DAYBREAK DAILY: O'Malley doubles down on greenhouse gases

ABC7 WEATHER: Mostly sunny with highs in the low 80s.

‘GOOD MORNING WASHINGTON’: Among the reports – Northern Virginia woman among those killed in Spain train derailment; much more, beginning at 4:30 a.m M-F.

GREEN DAY: Or something like that, per the Baltimore Sun, “Gov. Martin O'Malley said Thursday that Maryland will not meet its ambitious goal to cut greenhouse gases unless the state adopts more aggressive measures he is proposing. The governor — who said the state has a "moral obligation" to avert climate change — outlined several strategies for more quickly reducing gases that drive global warming. "This work is hard," said O'Malley, a Democrat. "It is life-and-death hard."

“The accelerated plan would require the use of more renewable energy, which in the short term could drive up energy costs, and calls for cutting energy consumption by residents. To meet the state-mandated goal of cutting carbon emissions 25 percent by 2020, O'Malley also suggested boosting composting and recycling programs, doubling ridership on public transit, planting more trees and lowering the emissions cap on the state's seven coal-burning power plants.”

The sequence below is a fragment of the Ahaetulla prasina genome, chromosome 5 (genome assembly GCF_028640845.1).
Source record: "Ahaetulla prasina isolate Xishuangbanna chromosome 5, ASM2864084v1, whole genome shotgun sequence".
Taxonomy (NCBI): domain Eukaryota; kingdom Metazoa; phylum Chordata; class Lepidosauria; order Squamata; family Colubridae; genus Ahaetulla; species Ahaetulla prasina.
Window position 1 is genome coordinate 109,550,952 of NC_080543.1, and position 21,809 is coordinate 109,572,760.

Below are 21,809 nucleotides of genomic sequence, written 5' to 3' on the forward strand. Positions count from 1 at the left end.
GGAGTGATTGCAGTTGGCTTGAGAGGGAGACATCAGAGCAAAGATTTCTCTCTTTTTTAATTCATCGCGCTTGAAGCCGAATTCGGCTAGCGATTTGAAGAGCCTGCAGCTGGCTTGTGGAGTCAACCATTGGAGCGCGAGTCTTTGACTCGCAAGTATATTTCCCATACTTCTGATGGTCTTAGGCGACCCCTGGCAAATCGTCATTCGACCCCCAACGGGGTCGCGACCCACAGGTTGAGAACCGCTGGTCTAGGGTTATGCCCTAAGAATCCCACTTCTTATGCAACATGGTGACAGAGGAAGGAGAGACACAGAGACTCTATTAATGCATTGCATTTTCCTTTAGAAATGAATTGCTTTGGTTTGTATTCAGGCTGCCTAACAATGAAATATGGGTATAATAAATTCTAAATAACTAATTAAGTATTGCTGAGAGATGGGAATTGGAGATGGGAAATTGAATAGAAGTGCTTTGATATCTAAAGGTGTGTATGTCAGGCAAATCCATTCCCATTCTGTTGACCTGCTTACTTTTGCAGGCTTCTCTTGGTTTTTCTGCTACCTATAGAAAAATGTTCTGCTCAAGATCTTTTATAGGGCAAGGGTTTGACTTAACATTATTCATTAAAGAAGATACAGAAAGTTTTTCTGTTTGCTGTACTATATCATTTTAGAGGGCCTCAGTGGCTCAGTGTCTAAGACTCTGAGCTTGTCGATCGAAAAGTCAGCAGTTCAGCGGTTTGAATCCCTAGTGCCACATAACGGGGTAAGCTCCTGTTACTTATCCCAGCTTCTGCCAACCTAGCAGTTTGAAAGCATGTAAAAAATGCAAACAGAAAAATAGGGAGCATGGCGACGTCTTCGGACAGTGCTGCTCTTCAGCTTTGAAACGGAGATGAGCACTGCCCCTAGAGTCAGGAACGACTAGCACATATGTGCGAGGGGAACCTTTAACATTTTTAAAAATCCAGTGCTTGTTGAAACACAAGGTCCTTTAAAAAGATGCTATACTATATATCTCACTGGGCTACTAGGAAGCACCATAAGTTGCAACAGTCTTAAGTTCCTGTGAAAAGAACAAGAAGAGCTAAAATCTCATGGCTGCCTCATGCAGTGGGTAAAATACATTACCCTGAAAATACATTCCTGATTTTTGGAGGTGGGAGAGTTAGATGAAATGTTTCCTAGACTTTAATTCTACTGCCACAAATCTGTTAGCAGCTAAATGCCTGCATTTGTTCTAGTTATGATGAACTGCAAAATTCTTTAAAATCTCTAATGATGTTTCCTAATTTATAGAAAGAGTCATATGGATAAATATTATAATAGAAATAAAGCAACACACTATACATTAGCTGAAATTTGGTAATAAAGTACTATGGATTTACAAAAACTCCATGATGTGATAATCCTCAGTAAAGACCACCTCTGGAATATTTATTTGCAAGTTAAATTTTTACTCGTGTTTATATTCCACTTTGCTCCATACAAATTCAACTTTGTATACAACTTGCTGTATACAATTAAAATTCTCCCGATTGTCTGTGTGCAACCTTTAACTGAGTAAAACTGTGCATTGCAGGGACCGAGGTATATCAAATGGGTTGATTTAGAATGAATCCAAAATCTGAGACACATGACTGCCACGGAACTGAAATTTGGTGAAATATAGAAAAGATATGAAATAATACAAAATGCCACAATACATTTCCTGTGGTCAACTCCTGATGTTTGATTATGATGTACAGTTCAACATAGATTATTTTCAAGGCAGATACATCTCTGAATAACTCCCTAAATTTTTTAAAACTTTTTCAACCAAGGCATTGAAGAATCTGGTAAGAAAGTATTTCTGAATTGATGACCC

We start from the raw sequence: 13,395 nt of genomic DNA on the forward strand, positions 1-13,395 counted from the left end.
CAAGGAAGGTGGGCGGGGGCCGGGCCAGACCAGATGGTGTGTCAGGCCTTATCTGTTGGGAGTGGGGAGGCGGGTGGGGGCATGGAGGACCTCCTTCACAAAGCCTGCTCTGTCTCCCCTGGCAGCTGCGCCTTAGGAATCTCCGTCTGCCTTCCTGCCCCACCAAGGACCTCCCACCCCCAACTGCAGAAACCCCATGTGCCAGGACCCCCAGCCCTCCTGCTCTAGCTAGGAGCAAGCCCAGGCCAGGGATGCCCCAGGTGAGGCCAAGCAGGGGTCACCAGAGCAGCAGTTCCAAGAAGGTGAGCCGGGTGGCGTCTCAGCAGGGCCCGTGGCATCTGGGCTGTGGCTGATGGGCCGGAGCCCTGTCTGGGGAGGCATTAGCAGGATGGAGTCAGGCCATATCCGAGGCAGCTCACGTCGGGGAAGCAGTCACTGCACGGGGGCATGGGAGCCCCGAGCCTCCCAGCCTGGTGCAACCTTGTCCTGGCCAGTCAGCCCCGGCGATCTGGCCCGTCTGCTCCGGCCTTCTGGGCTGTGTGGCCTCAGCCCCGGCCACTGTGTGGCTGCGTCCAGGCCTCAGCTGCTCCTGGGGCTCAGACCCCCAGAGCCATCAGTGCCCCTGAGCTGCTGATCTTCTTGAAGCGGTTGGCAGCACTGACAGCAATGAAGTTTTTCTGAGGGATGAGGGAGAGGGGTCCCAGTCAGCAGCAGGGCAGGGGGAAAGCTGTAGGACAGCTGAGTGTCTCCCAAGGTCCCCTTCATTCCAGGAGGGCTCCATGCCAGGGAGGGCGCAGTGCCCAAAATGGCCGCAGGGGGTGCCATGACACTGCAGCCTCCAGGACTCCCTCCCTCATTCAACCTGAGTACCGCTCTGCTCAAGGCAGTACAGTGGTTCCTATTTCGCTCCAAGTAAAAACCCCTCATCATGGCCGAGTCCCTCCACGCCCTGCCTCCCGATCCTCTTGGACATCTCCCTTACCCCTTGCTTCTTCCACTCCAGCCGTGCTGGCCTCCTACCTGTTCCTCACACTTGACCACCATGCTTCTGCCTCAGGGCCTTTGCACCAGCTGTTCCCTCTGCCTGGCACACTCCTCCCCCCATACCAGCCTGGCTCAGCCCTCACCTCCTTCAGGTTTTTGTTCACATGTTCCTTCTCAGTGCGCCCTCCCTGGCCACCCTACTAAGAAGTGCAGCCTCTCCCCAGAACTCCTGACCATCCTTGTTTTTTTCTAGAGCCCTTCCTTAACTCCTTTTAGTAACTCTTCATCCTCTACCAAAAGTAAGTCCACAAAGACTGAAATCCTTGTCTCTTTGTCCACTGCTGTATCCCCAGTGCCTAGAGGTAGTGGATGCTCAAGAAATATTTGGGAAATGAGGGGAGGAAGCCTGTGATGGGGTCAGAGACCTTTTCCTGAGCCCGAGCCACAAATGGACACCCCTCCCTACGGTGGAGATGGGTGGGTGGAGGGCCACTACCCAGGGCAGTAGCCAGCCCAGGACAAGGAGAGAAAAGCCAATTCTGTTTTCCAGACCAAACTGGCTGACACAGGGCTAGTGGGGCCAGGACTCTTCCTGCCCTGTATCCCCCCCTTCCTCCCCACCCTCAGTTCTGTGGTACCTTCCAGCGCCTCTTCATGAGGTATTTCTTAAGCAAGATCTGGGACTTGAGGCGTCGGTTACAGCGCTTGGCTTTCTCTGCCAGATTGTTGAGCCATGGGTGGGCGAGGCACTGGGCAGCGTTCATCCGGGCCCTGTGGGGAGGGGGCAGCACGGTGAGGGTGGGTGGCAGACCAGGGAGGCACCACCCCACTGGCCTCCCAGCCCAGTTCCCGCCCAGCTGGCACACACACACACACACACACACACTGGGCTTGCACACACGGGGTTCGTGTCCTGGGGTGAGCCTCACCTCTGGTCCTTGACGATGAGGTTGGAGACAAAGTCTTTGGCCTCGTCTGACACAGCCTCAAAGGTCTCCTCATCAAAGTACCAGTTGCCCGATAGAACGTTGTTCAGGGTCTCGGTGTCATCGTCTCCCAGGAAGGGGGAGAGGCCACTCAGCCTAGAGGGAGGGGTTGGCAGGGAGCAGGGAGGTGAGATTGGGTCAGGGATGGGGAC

CUCCINELLI RECEIVES THREATENING EMAILS: Like, really threatening, per WRC, “State and local agencies are investigating threatening emails sent to Virginia Attorney General Ken Cuccinelli, who is also a GOP candidate for governor. In the messages, the sender threatens to harm Cuccinelli and his family, according to search warrants obtained by the News4 Northern Virginia Bureau.

“One message - full of misspellings and profanity - ends with a warning to Cuccinelli: "btw don't run for congress il kill you," it reads. The email was sent through the campaign's website, authorities said. The campaign then reported it to Virginia State Police.”

MARYLAND BARS SKATE: Liability diminished, per the Washington Post, “Bars in Maryland cannot be held liable for injuries their patrons cause after they leave, Maryland’s highest court ruled Thursday in a 4 to 3 vote. The grandparents of a 10-year-old girl who was killed when a drunk driver hit their family car in 2008 sued the Gaithersburg bar that served Michael Eaton, the driver, 21 drinks before he hit the road. But the Court of Appeals ruled that the bar, Dogfish Head Alehouse, is not liable for the crash.”